Vacant storefronts have Hamburg considering pause on plaza building
When Hamburg Supervisor James M. Shaw drives around town, he sees plenty of commercial and retail space – and a lot of it is vacant.
“The idea is, business people want to have an attractive community that is occupied with thriving businesses. It doesn’t look good for further development to showcase main drags that are littered with outmoded retail plazas that are 30 to 40 to 50 percent vacant,” he said.
That’s why Shaw wants to call a temporary halt to the approval or expansion of shopping centers in the town. He is asking the Town Board on Monday to schedule a public hearing April 15 on a six-month moratorium.
But Shaw does not want this to be seen as an anti-business move. “This moratorium is pro-business,” he said.
“It’s not negative, it’s also about helping,” said town planning consultant Andrew Reilly. “Is there something the town can do to improve the situation?”
Shaw said businesses want to have an attractive community that is occupied with thriving businesses. The Southtowns Regional Chamber of Commerce no doubt would agree, although it is not taking a position on the plan.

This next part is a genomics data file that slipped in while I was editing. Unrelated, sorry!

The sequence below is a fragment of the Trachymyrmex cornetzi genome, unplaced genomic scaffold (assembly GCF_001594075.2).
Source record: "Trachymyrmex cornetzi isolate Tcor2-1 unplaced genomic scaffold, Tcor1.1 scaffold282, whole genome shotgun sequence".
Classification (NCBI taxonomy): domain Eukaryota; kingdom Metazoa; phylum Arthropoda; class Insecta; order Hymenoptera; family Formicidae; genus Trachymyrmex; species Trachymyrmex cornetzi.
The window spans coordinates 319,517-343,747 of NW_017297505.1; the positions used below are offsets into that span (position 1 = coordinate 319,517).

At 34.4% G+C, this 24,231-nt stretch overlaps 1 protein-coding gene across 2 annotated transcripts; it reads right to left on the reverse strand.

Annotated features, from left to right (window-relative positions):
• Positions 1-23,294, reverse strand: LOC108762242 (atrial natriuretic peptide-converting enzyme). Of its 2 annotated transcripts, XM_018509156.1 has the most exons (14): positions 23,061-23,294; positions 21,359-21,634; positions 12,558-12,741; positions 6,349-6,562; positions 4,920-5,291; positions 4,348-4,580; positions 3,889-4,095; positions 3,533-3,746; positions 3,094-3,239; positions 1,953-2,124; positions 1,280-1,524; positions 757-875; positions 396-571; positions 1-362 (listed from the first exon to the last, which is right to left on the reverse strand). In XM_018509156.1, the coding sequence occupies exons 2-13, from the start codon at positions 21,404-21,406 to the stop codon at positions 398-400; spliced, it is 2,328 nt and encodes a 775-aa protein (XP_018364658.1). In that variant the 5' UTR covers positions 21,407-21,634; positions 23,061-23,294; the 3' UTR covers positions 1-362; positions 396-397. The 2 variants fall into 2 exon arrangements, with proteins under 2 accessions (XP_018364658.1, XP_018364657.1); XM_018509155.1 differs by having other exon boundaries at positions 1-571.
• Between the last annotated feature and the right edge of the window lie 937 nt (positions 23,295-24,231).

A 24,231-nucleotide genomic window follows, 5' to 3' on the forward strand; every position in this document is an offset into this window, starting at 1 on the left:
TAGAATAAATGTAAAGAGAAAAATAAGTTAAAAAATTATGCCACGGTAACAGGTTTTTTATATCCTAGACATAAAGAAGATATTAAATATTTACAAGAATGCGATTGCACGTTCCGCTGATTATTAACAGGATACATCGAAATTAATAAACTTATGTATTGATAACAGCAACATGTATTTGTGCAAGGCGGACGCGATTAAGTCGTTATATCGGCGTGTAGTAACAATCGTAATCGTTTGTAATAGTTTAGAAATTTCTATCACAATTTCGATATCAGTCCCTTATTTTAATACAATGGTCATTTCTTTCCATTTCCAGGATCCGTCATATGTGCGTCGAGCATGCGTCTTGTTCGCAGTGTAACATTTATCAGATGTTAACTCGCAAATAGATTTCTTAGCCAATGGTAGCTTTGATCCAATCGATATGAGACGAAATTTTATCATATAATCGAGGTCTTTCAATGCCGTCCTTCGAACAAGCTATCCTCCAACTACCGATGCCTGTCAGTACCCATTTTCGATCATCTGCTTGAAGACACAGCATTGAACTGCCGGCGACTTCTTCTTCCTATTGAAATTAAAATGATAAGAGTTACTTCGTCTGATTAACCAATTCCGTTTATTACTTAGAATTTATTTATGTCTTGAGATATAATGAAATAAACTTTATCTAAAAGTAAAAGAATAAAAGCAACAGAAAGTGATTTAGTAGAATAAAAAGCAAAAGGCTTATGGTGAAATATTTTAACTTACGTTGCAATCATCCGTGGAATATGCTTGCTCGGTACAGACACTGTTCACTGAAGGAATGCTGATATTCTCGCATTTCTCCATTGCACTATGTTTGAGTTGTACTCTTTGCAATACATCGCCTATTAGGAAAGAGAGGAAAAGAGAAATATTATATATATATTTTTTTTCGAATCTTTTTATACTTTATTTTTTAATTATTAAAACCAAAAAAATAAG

“While the Southtowns Regional Chamber of Commerce is a business advocate in our community, we have not currently taken an official stance on this proposal,” said Cynthia Matla, executive director of the chamber.
Shaw wants to form a small committee to explore methods the town could use to get the vacant storefronts in plazas filled. Some ideas include not increasing assessments on businesses that make improvements, low interest loans and pursuing state grants for facade improvements.
In some plazas, 50 percent or more of the storefronts are vacant, he said. In others, the vacancy rate is much lower.
“We’ve overbuilt our retail,” Shaw said. “In light of the collapse of the smokestack industries in the ‘70s and ‘80s, we opened the floodgates.”
He said the “old” idea that a developer could come in and build commercial space on speculation that it would be filled “just isn’t working out in the digital age,” where consumers are buying more goods online.
Exhibit A would be McKinley Mall, where major anchor tenants have left, and the mall is in receivership after falling delinquent on a loan payment. The mall’s value has been cut 75 percent.
After dealing with shopping plazas, the supervisor would like to change the zoning on the mall from strictly commercial to a hybrid of commercial, residential and possibly light industrial – uses that might appeal to developers.